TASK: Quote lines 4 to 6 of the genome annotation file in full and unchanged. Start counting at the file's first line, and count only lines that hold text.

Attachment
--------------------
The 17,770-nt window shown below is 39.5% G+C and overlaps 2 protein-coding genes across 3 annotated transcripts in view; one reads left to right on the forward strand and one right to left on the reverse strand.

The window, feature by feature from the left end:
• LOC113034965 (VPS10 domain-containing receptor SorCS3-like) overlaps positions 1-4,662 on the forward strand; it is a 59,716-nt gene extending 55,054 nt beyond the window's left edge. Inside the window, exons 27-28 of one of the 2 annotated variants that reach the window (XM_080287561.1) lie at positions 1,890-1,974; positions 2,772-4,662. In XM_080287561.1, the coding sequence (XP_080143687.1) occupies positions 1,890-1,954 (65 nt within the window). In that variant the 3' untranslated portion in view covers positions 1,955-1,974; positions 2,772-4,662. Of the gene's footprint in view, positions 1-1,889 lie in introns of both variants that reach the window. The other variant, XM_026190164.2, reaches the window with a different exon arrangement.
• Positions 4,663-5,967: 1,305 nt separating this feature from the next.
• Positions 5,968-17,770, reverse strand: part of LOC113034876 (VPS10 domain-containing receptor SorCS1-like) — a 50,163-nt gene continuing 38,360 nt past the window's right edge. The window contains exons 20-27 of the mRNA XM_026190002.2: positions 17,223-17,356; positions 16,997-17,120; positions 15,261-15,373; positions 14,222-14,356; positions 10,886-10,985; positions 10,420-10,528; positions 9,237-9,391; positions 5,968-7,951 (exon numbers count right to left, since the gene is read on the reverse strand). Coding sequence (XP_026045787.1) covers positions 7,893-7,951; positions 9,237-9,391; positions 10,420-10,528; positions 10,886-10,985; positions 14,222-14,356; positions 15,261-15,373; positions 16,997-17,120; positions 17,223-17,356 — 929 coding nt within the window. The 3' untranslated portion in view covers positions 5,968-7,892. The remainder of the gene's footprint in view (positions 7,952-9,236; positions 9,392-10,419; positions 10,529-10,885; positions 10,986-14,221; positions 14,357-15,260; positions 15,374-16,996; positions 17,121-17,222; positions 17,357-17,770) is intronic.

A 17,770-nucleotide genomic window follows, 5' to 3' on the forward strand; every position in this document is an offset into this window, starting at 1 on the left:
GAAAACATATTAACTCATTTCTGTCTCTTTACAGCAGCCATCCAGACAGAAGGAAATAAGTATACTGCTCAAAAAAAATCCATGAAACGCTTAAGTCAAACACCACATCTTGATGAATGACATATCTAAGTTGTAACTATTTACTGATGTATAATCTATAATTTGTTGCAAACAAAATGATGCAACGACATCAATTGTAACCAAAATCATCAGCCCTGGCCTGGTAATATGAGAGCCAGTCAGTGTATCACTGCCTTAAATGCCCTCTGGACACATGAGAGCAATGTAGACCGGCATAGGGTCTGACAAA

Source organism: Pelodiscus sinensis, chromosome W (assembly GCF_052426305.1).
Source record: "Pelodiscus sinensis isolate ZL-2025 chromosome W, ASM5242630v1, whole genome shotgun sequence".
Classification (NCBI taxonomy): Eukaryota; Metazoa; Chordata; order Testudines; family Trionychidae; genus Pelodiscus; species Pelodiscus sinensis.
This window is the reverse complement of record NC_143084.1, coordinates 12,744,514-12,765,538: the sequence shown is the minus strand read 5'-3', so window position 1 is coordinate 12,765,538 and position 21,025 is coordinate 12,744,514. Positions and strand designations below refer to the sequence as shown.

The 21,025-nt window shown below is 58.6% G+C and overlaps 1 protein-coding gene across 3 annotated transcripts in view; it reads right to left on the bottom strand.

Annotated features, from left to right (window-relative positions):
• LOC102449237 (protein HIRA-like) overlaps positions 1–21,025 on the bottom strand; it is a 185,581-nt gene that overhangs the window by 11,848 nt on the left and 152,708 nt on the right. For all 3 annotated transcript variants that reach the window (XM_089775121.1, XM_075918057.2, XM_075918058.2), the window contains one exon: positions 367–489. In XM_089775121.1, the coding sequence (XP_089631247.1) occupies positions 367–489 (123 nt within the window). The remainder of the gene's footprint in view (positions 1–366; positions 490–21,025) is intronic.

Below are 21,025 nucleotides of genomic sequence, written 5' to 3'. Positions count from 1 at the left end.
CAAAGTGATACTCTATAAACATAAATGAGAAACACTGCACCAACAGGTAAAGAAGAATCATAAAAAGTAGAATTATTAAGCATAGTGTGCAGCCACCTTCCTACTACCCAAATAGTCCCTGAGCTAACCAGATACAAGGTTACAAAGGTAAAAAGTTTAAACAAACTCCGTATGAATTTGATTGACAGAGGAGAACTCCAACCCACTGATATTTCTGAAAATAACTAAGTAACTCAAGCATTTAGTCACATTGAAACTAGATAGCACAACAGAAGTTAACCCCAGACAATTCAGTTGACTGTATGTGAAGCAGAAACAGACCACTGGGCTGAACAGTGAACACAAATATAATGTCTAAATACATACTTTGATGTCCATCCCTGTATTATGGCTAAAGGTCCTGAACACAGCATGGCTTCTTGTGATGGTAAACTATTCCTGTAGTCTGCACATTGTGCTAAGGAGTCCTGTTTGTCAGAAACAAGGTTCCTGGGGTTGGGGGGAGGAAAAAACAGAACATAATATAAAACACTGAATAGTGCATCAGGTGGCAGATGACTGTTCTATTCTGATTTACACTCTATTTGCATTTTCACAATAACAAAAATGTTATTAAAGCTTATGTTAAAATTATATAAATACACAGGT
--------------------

• Positions 4,663-5,967: 1,305 nt separating this feature from the next.
• Positions 5,968-17,770, reverse strand: part of LOC113034876 (VPS10 domain-containing receptor SorCS1-like) — a 50,163-nt gene continuing 38,360 nt past the window's right edge. The window contains exons 20-27 of the mRNA XM_026190002.2: positions 17,223-17,356; positions 16,997-17,120; positions 15,261-15,373; positions 14,222-14,356; positions 10,886-10,985; positions 10,420-10,528; positions 9,237-9,391; positions 5,968-7,951 (exon numbers count right to left, since the gene is read on the reverse strand). Coding sequence (XP_026045787.1) covers positions 7,893-7,951; positions 9,237-9,391; positions 10,420-10,528; positions 10,886-10,985; positions 14,222-14,356; positions 15,261-15,373; positions 16,997-17,120; positions 17,223-17,356 — 929 coding nt within the window. The 3' untranslated portion in view covers positions 5,968-7,892. The remainder of the gene's footprint in view (positions 7,952-9,236; positions 9,392-10,419; positions 10,529-10,885; positions 10,986-14,221; positions 14,357-15,260; positions 15,374-16,996; positions 17,121-17,222; positions 17,357-17,770) is intronic.

A 17,770-nucleotide genomic window follows, 5' to 3' on the forward strand; every position in this document is an offset into this window, starting at 1 on the left: